Miners spend another night in cells

2012-08-29 19:37
Picture: AP

Picture: AP

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Ga-Rankuwa - The Lonmin violence accused will spend another night in police cells after the Ga-Rankuwa Magistrate's Court postponed their bail applications on Wednesday.

"I have now heard the arguments and presentations made by both the defence and the State," Magistrate Esau Bodigelo said.

"As you can see, it is after 16:00 now and I will not be in a position to pass my ruling. We will resume this case tomorrow."

The group of 270 men were arrested on August 16 following violence reportedly linked to a wage dispute and trade union turf wars.

The number of accused had increased from 260 as some were released from hospital and taken into custody. They face charges including murder and public violence.

'Unreasonable measures'

Earlier, the miners' lawyer, Lesego Mmusi, said the police used "unreasonable" measures to disperse strikers who had gathered on a hill near the mine, in Marikana.

Mmusi was leading evidence requesting the court to consider the bail application urgent. Police could have implemented other measures and avoided a violent clash, he said.

“It is undisputed that the group had been gathering on that hill every day and dispersing every night. Why didn't the police cordon off the hill at night and in the morning the people would find the place secured?” he asked.

"They [police] didn't apply the reasonable means in this matter. The State did not do its duty and has failed citizens. Even the community there [in Marikana] has been inconvenienced by the police's actions."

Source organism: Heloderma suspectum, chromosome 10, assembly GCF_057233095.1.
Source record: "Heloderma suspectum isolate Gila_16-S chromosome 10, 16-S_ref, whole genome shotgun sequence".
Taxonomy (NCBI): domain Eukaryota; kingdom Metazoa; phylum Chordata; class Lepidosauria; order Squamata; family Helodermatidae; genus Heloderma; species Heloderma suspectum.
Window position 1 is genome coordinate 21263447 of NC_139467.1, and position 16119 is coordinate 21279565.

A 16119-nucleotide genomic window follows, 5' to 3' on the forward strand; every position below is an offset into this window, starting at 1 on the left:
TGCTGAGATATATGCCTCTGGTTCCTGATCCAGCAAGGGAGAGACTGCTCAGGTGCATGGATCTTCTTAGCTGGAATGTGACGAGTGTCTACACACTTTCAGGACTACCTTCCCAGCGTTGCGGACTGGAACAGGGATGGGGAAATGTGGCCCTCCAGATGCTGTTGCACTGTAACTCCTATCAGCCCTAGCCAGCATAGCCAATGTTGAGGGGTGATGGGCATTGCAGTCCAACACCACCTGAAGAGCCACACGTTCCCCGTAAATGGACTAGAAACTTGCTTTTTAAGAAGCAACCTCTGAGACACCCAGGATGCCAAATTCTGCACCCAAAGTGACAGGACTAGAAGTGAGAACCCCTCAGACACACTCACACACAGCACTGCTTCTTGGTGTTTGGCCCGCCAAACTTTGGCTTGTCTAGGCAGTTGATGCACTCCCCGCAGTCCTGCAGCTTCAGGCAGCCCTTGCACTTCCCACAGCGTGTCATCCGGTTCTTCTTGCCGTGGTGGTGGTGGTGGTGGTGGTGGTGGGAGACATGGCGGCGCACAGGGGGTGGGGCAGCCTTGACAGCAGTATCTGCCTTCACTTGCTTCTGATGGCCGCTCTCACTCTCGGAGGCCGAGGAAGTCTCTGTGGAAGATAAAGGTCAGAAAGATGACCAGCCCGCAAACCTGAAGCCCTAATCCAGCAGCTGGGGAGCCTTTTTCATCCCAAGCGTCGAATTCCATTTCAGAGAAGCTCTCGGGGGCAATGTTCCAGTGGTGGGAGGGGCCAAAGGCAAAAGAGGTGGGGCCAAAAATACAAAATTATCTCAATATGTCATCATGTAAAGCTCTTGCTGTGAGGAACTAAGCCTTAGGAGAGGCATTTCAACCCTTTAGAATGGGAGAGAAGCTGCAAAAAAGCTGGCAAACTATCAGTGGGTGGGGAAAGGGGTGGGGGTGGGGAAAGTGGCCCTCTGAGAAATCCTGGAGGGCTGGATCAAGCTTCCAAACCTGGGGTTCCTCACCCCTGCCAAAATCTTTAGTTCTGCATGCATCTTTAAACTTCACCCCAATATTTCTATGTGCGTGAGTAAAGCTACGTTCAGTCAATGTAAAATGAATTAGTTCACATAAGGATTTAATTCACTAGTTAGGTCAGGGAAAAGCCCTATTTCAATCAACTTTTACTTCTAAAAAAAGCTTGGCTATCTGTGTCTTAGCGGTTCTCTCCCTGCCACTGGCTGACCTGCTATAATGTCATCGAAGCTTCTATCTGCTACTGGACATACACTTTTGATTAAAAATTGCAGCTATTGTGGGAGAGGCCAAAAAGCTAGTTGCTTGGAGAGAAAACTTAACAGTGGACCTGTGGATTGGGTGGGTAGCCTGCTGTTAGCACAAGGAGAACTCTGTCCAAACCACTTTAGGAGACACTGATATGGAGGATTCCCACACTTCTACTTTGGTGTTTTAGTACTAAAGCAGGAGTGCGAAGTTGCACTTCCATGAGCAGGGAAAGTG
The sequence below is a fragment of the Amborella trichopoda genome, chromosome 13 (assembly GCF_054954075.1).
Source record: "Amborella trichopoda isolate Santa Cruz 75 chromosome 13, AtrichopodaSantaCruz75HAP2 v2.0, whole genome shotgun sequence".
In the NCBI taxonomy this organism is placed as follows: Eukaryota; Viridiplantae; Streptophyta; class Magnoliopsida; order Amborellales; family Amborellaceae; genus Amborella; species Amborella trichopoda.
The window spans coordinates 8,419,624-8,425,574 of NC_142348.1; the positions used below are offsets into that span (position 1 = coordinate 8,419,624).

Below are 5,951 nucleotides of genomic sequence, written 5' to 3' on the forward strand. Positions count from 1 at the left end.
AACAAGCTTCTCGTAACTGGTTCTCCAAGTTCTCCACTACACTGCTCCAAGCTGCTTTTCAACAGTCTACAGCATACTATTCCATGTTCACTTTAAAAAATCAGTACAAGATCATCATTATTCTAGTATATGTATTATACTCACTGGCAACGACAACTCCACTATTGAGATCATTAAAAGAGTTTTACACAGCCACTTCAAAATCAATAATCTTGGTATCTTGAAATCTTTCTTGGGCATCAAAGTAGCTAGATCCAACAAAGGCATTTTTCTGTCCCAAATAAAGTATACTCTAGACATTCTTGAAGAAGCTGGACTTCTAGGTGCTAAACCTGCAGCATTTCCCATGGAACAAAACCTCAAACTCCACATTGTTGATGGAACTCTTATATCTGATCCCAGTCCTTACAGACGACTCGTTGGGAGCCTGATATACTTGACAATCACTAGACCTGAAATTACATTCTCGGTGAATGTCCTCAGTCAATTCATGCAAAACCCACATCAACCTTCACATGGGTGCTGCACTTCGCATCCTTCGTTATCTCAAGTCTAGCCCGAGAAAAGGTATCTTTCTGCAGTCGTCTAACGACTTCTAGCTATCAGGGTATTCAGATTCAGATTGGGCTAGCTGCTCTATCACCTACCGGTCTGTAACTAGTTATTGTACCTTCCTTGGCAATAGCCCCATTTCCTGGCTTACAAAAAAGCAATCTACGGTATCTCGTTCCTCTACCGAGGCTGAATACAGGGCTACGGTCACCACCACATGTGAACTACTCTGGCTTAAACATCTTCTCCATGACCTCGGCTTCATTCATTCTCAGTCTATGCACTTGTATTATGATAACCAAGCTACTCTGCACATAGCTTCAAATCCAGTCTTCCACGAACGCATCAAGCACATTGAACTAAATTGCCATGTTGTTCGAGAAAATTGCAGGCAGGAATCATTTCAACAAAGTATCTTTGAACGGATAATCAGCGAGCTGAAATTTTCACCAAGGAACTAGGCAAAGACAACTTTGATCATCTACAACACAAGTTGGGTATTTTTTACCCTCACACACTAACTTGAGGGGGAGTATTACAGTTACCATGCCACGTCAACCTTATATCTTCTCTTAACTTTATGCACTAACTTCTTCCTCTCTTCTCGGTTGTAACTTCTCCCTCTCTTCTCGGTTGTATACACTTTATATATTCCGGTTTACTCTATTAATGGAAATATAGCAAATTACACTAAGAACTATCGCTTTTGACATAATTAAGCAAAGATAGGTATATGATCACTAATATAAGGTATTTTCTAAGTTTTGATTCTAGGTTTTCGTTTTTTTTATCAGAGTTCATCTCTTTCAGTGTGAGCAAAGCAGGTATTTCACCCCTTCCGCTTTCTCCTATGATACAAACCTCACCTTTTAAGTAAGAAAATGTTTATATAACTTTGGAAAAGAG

Mmusi criticised the State's current arrangement, according to which only a small group from the 270 appeared in court. These men would inform their colleagues of what transpired.

"Suppose this matter goes all the way to the Constitutional Court. We will be asked 'how were you representing people who were not in court?' What if one of our clients, say number 29, wants to raise his hand and make a contribution?" asked Mmusi.


Prosecutor Nigel Carpenter told the court on Monday that arrangements had been made that only three people would be picked per police station to attend the court session.

The Ga-Rankuwa court did not have the capacity to accommodate all the accused.

Mmusi said two of the detained men had gunshot wounds and were not getting treatment in custody. He said all the men should be released as some needed medication for tuberculosis and HIV.

Regarding evidence submitted by head of the Potchefstroom detectives, Brigadier Jacobus van Zyl, who is leading the investigation team, the defence said the police were not doing their job.

"He was given seven days [on August 20] and he had done nothing," said advocate Simon Hlahla, also representing the group.

"What assurance do we have that he will deliver this time? On one of the days, he even attended the memorial service for the deceased people. We don't know what his business was.

"He [Van Zyl] got his bite at the cherry and he let it rot. Now he wants to get a fresh cherry. What assurance do we have that he will deliver?"

Van Zyl was called in as the first State witness on Monday. He supported the State's application for the bail hearing to be postponed for a further seven days.
Read more on:    lonmin  |  mahikeng  |  mining unrest

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